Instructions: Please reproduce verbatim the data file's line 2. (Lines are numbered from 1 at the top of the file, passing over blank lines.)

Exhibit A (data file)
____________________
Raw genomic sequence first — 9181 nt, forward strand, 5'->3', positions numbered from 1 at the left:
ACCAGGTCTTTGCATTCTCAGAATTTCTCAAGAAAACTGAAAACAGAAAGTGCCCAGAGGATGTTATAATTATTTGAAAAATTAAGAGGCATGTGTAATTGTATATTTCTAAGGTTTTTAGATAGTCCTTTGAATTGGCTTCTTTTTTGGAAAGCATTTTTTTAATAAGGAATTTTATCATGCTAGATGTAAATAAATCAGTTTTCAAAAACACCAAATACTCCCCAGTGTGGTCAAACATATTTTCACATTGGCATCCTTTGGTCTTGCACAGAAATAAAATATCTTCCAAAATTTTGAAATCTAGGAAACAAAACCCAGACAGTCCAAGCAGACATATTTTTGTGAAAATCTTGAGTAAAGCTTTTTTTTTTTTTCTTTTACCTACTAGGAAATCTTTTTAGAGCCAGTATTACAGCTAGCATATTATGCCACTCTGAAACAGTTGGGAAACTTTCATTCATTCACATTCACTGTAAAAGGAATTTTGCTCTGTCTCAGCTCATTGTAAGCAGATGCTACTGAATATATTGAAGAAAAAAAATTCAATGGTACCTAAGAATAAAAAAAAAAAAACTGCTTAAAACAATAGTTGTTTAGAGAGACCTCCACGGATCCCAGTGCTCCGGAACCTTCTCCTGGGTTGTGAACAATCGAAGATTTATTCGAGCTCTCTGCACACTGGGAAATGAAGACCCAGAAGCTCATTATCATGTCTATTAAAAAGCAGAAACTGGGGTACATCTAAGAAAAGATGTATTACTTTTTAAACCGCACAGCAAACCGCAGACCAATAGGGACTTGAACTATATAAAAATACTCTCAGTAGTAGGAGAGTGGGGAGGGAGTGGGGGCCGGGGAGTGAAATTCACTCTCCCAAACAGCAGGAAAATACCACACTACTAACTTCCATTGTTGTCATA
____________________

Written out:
ACCAGGTCTTTGCATTCTCAGAATTTCTCAAGAAAACTGAAAACAGAAAGTGCCCAGAGGATGTTATAATTATTTGAAAAATTAAGAGGCATGTGTAATTGTATATTTCTAAGGTTTTTAGATAGTCCTTTGAATTGGCTTCTTTTTTGGAAAGCATTTTTTTAATAAGGAATTTTATCATGCTAGATGTAAATAAATCAGTTTTCAAAAACACCAAATACTCCCCAGTGTGGTCAAACATATTTTCACATTGGCATCCTTTGGTCTTGCACAGAAATAAAATATCTTCCAAAATTTTGAAATCTAGGAAACAAAACCCAGACAGTCCAAGCAGACATATTTTTGTGAAAATCTTGAGTAAAGCTTTTTTTTTTTTTCTTTTACCTACTAGGAAATCTTTTTAGAGCCAGTATTACAGCTAGCATATTATGCCACTCTGAAACAGTTGGGAAACTTTCATTCATTCACATTCACTGTAAAAGGAATTTTGCTCTGTCTCAGCTCATTGTAAGCAGATGCTACTGAATATATTGAAGAAAAAAAATTCAATGGTACCTAAGAATAAAAAAAAAAAAACTGCTTAAAACAATAGTTGTTTAGAGAGACCTCCACGGATCCCAGTGCTCCGGAACCTTCTCCTGGGTTGTGAACAATCGAAGATTTATTCGAGCTCTCTGCACACTGGGAAATGAAGACCCAGAAGCTCATTATCATGTCTATTAAAAAGCAGAAACTGGGGTACATCTAAGAAAAGATGTATTACTTTTTAAACCGCACAGCAAACCGCAGACCAATAGGGACTTGAACTATATAAAAATACTCTCAGTAGTAGGAGAGTGGGGAGGGAGTGGGGGCCGGGGAGTGAAATTCACTCTCCCAAACAGCAGGAAAATACCACACTACTAACTTCCATTGTTGTCATA